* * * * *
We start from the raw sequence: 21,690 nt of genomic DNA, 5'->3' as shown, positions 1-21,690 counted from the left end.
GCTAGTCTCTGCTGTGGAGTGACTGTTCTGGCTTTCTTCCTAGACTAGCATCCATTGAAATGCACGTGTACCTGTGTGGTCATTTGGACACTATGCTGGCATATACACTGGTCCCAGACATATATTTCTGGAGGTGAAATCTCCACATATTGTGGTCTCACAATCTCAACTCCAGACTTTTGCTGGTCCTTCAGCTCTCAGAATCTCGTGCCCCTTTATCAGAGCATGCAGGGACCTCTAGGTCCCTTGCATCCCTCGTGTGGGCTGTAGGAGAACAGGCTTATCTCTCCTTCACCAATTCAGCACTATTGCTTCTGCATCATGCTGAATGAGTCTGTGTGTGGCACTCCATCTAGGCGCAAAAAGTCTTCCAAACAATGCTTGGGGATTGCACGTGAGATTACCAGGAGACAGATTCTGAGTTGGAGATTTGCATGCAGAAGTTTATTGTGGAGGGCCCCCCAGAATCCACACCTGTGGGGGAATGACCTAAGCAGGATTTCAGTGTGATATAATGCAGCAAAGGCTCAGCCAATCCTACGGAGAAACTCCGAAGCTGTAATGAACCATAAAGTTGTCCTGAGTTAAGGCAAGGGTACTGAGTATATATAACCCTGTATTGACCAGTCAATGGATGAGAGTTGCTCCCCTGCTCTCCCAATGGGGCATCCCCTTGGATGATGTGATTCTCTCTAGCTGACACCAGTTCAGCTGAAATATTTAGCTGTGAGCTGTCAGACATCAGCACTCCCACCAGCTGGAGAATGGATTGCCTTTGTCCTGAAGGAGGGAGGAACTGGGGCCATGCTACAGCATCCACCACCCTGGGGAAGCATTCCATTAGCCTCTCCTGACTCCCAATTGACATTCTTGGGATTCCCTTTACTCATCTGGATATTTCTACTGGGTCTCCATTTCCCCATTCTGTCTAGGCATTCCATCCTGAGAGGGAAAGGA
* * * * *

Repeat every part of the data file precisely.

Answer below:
We start from the raw sequence: 21,690 nt of genomic DNA, 5'->3' as shown, positions 1-21,690 counted from the left end.
GCTAGTCTCTGCTGTGGAGTGACTGTTCTGGCTTTCTTCCTAGACTAGCATCCATTGAAATGCACGTGTACCTGTGTGGTCATTTGGACACTATGCTGGCATATACACTGGTCCCAGACATATATTTCTGGAGGTGAAATCTCCACATATTGTGGTCTCACAATCTCAACTCCAGACTTTTGCTGGTCCTTCAGCTCTCAGAATCTCGTGCCCCTTTATCAGAGCATGCAGGGACCTCTAGGTCCCTTGCATCCCTCGTGTGGGCTGTAGGAGAACAGGCTTATCTCTCCTTCACCAATTCAGCACTATTGCTTCTGCATCATGCTGAATGAGTCTGTGTGTGGCACTCCATCTAGGCGCAAAAAGTCTTCCAAACAATGCTTGGGGATTGCACGTGAGATTACCAGGAGACAGATTCTGAGTTGGAGATTTGCATGCAGAAGTTTATTGTGGAGGGCCCCCCAGAATCCACACCTGTGGGGGAATGACCTAAGCAGGATTTCAGTGTGATATAATGCAGCAAAGGCTCAGCCAATCCTACGGAGAAACTCCGAAGCTGTAATGAACCATAAAGTTGTCCTGAGTTAAGGCAAGGGTACTGAGTATATATAACCCTGTATTGACCAGTCAATGGATGAGAGTTGCTCCCCTGCTCTCCCAATGGGGCATCCCCTTGGATGATGTGATTCTCTCTAGCTGACACCAGTTCAGCTGAAATATTTAGCTGTGAGCTGTCAGACATCAGCACTCCCACCAGCTGGAGAATGGATTGCCTTTGTCCTGAAGGAGGGAGGAACTGGGGCCATGCTACAGCATCCACCACCCTGGGGAAGCATTCCATTAGCCTCTCCTGACTCCCAATTGACATTCTTGGGATTCCCTTTACTCATCTGGATATTTCTACTGGGTCTCCATTTCCCCATTCTGTCTAGGCATTCCATCCTGAGAGGGAAAGGA